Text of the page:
There are some who will tell you that cheese should be reserved for special occasions. Those people are probably well meaning and also misinformed. Cheese is perfect any time, but if you need a reason then the Winter Olympics are coming up soon and cheese is good fuel for watching Canadian athletes kick butt.
I’m not going to lie, there’s a right way and a wrong way to serve and store cheese. Anyone who tells you differently is either lying or eating low fat cheese and we won’t discuss that here or ever. Cheese has come a long way in recent years. There are new and talented Canadian cheese makers in every province and our access to imported products makes a cheese lover’s heart melt. Many supermarkets now provide impressive varieties to choose from, and are willing to bring in different ones based on customer requests.
Before you head into the local cheesemonger, consider what you’ll need. The list is short and practical, so no need to worry that you’ll be spending a fortune on things you’ll rarely use.
Top 5 cheese picks for entertaining or to savour alone:
I’d make another list on how to serve the cheese, but I think it’s enough to respect a few basic rules. Any resemblance to a list is purely coincidental.
Keep the cutting board uncluttered and uncrowded. It’s best to buy 5 great cheeses (like the ones mentioned above) than to build a mountain and risk the flavours mingling. Likewise when decorating with fruit—although grapes are a great accompaniment, keep bunches small and to a minimum. We’re all here for the cheese anyway.
Serve cheese at room temperature.
Respect the form. That means cheese should be cut to retain its original shape. Round cheese—Brie, for example—is always cut in wedges, as are pyramid or cone-shaped cheeses. Rectangular cheeses, such as cheddars, should resemble rectangles as long as possible. Basically, serving cheese is like geometry class with less crying and more eating.
And on that note, never ever pre-cut cheese.
Be respectful and take your rinds with you. This point is directed at the cheese eating guests and is applicable if they are rind cutters.
Buying, eating, and serving cheese should not be intimidating despite these lists and rules. Eating cheese might be serious business, but there’s no need to be earnest about it. With a few gadgets and a simple shopping list, you’ll easily get into the groove.
While there’s nothing wrong with being a dedicated cheese and pastry eater, we all need balance in our diets, too. There’s been a resurgence in the popularity of juicing recipes recently, and there’s a reason for that—juicing is a great way to reap the benefits from a variety of vegetables and fruits, some of which might not make their way onto our dinner tables that often. It’s also a sneaky, but effective, way to introduce needed nutrients to kids who might turn their noses up at certain foods. Mine aren’t fans of red cabbage, but love this juice.
Just so nobody thinks all I do is eat cake and bacon all day, I’ve made one of my favourite and simplest breakfasts. Breakfast is my favourite meal of the day—next to dessert—and to combat poor sleeping habits, I need a good boost to fuel my brain and body in the morning. There’s a well-documented and potent nutritional punch available from eating pineapple and red cabbage, and the combo has the added benefit of making a great detoxing juice. At any rate, you’ll feel refreshed drinking it.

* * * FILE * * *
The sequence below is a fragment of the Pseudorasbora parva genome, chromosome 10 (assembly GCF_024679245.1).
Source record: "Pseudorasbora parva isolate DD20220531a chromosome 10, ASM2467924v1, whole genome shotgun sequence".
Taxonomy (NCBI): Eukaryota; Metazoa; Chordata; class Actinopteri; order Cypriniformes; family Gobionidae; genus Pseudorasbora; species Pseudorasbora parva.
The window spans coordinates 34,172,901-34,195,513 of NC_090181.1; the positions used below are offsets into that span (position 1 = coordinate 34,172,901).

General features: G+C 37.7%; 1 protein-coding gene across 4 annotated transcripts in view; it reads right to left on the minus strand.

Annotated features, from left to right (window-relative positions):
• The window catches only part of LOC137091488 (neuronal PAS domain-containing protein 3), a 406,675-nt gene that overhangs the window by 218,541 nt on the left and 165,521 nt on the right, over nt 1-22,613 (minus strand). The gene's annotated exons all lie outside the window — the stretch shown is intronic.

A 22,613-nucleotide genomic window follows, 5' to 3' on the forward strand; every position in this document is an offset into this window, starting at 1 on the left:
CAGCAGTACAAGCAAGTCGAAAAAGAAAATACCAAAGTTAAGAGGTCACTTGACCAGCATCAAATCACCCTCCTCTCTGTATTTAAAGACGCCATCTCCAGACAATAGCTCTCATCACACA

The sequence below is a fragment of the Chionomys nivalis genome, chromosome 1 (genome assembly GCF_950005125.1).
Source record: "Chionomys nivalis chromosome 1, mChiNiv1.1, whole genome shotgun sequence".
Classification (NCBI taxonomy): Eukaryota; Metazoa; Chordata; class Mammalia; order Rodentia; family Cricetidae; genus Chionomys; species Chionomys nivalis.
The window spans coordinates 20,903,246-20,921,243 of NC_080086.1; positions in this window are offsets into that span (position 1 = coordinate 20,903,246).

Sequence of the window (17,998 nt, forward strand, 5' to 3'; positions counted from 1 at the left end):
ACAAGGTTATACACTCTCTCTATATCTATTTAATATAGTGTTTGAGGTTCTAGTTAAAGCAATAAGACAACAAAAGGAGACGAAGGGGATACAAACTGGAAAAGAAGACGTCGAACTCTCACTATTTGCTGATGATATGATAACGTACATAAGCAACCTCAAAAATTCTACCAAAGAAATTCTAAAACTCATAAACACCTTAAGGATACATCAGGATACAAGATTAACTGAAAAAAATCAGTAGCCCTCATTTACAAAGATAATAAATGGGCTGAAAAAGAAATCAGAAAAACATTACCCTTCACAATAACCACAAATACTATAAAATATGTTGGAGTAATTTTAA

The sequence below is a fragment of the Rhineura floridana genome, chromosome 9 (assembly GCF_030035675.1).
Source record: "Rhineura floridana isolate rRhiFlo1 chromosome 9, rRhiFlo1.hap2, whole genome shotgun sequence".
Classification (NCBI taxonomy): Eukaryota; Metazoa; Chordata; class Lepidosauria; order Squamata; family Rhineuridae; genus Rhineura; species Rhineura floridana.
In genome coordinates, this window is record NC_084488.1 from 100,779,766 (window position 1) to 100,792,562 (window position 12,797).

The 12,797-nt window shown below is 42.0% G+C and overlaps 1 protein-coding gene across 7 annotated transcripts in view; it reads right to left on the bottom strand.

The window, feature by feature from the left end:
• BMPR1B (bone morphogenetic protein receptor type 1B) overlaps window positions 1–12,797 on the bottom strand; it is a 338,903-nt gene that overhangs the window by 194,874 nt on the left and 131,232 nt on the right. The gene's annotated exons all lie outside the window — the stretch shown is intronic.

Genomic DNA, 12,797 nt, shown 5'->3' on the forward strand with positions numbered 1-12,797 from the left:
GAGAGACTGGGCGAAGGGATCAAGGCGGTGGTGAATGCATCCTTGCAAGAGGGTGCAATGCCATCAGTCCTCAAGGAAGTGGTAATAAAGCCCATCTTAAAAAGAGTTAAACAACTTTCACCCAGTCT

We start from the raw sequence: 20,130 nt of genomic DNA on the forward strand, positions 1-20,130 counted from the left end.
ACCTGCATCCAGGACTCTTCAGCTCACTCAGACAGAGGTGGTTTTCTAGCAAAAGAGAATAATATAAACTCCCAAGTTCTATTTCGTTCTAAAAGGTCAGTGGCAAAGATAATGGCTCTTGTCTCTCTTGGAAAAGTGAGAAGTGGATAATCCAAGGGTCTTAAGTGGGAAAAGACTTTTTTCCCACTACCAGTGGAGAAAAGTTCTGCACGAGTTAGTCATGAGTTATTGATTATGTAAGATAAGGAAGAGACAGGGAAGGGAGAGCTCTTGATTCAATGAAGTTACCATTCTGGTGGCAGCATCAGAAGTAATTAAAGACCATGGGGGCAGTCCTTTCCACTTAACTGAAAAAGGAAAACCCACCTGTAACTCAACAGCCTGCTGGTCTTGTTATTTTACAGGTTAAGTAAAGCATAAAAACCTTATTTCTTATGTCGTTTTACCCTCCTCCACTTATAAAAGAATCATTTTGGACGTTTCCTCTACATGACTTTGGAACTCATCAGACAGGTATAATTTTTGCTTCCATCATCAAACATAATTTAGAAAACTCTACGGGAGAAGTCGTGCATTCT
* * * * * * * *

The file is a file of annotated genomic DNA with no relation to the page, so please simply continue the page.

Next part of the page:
Quarter the apples, but don’t peel and core them. You can juice the seeds and peel.
Depending on the type of juicer being used*, start with pineapple and re-juice the pulp a second time.
Alternate juicing the red cabbage and apple so that the drier cabbage won’t clog the juicer. Add water at the end.
Makes enough for 4-5 250 mL glasses.
*I have a masticating juicer, so alternating the wet and dry ingredients is necessary.
To complete the breakfast, serve it with a bowl of plain yogurt, sweetened with honey and topped with hemp hearts, granola, and berries. The bowl of café au lait on the side is adult only. Kids can stick to juice or milk.
In Canada two things are certain: we’ll talk about the heat and humidity during the summer and then about the cold during the winter. So, in case you’re not aware, this winter has been ridiculously cold. So cold that even Winnipeg cancelled school buses in early January.
What’s better on a day that’s cold enough to freeze extremities than comfort food? Nothing. And what’s more comforting than melted cheese? The correct answer is nothing. Except maybe melted cheese with bacon.
The recipe for tartiflette originated in the mountain villages of France’s Haute Savoie region and was meant as a warming meal after long hours working outdoors or skiing. If you’ve been busy shoveling, snowshoeing, or scraping your car, or dutifully cheering and freezing while your children enjoy their winter sports, it’s time to indulge in a nourishing meal of potatoes, cheese, and bacon.
* The original recipe calls for Reblochon, a semi soft cheese, but I substituted with raclette and Gruyere. These two are easier to find at most grocery stores.
Preheat oven to 350°F.
Peel and cut potatoes into large pieces and pre-cook in water over medium heat until potatoes are slightly cooked. Don’t let them get soft.
Dice bacon strips into large cubes and begin frying over low to medium heat.
Once the bacon has cooked for 2-3 minutes add the roughly chopped onion and let simmer. Cook the bacon and onions until they’re softened, but not browned.
Add the pre-cooked potatoes to a baking dish, mix in bacon and onion mixture and add cream and milk. Blend gently.
Season with 2-3 pinches of salt and pepper.
Cover the potatoes with slices of raclette and Gruyere and bake for 30 minutes. The cheese and cream will be bubbling once it’s finished.
Let sit for 10 minutes and serve with cooked broccoli and pickles or your choice of vegetables.
Preparation time: 15 minutes. Cooking time: 30 minutes.